Unemployment in the UK fell by 51,000 between June and August to 1.39 million – the lowest since records began 20 years ago.
The jobless rate, based on all those out of work, not just those who claim benefit, fell to 4.7 per cent between June and August from 4.8 per cent in the previous three months.
Claimant count unemployment fell by 200 in September to 834,000, said the Office for National Statistics (ONS).
The figures prove that the jobs market is at a standstill, according to John Philpott, chief economist at the Chartered Institute of Personnel and Development.
“The flood of new jobs enjoyed in recent years has slowed to a trickle,” he said. “And with the number of economically inactive people of working age at a record level, the Government is still a long way short of meeting its goal of ‘full employment in an opportunity society’.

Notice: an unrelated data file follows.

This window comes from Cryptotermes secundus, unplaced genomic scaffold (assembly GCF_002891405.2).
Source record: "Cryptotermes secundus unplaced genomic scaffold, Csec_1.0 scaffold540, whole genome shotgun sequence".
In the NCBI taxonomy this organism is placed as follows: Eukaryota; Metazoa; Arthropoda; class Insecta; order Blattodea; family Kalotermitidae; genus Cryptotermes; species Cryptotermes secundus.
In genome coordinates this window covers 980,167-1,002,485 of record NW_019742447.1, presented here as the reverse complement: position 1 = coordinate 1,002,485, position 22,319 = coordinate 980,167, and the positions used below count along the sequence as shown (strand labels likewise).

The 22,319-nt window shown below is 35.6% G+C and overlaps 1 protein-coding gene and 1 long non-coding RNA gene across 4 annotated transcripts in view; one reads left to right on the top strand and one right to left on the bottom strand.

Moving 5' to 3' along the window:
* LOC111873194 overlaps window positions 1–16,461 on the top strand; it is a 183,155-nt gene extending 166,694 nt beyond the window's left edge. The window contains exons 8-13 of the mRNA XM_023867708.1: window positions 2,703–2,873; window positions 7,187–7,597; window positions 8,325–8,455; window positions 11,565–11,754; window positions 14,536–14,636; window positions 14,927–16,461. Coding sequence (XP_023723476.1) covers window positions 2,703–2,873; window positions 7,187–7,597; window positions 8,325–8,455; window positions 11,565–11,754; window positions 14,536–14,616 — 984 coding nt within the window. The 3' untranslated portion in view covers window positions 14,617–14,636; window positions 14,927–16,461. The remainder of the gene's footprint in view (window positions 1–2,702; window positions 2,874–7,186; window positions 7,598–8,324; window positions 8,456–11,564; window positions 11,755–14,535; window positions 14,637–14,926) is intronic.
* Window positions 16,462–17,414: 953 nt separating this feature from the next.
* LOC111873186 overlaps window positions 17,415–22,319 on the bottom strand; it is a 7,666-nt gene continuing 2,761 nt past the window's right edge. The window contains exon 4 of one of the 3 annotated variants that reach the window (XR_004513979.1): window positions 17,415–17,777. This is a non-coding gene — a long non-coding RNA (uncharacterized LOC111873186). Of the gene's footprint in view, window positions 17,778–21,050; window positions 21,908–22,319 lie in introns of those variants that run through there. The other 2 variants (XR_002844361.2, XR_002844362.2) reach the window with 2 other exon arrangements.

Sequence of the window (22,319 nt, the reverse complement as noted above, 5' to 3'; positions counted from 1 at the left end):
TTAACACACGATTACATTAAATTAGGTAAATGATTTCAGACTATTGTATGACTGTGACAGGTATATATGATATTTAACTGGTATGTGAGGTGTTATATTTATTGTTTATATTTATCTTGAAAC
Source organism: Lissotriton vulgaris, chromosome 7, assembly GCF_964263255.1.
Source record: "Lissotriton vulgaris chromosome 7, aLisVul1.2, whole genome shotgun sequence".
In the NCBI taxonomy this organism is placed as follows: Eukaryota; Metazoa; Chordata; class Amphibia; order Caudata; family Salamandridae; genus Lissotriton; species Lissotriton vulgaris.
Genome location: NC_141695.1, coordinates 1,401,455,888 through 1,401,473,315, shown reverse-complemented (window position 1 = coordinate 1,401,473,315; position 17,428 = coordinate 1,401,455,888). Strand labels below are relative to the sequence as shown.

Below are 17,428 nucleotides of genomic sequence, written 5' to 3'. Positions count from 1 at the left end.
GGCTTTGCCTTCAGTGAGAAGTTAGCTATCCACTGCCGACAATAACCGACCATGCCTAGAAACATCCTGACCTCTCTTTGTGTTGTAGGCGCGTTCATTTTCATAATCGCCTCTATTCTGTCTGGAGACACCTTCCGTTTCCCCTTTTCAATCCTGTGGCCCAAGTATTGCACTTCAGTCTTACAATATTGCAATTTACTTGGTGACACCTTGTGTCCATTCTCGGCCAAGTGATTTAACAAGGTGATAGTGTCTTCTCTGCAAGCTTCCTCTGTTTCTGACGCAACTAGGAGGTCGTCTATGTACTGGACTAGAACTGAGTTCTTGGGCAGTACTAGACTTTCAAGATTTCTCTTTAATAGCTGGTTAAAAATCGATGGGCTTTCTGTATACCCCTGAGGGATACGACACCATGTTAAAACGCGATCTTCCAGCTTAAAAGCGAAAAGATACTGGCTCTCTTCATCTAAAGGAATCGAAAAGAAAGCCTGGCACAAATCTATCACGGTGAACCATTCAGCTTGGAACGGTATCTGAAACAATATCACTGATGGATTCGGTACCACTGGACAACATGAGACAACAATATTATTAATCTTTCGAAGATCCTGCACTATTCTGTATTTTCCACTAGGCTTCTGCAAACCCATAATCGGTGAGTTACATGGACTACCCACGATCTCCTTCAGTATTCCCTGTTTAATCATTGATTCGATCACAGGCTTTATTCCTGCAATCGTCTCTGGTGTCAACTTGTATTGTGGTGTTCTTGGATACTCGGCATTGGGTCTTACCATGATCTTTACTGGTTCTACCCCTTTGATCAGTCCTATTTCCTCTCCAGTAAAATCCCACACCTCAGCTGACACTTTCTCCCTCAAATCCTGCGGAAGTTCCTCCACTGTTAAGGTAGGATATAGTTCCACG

Slower growth in employment, a dip in the employment rate and a drop in hours worked suggests weaker demand for staff, Philpott said.
“This is at first sight surprising in an economy that is still growing well above its long-run sustainable rate, but is understandable when improvements in productivity are taken into account,” he said.
“Year-on-year growth in output per worker spurted to 2.9 per cent in the second quarter – faster than at any time since 2000 and higher than the 2 per cent per annum that is generally thought to be the UK’s underlying rate of labour productivity.”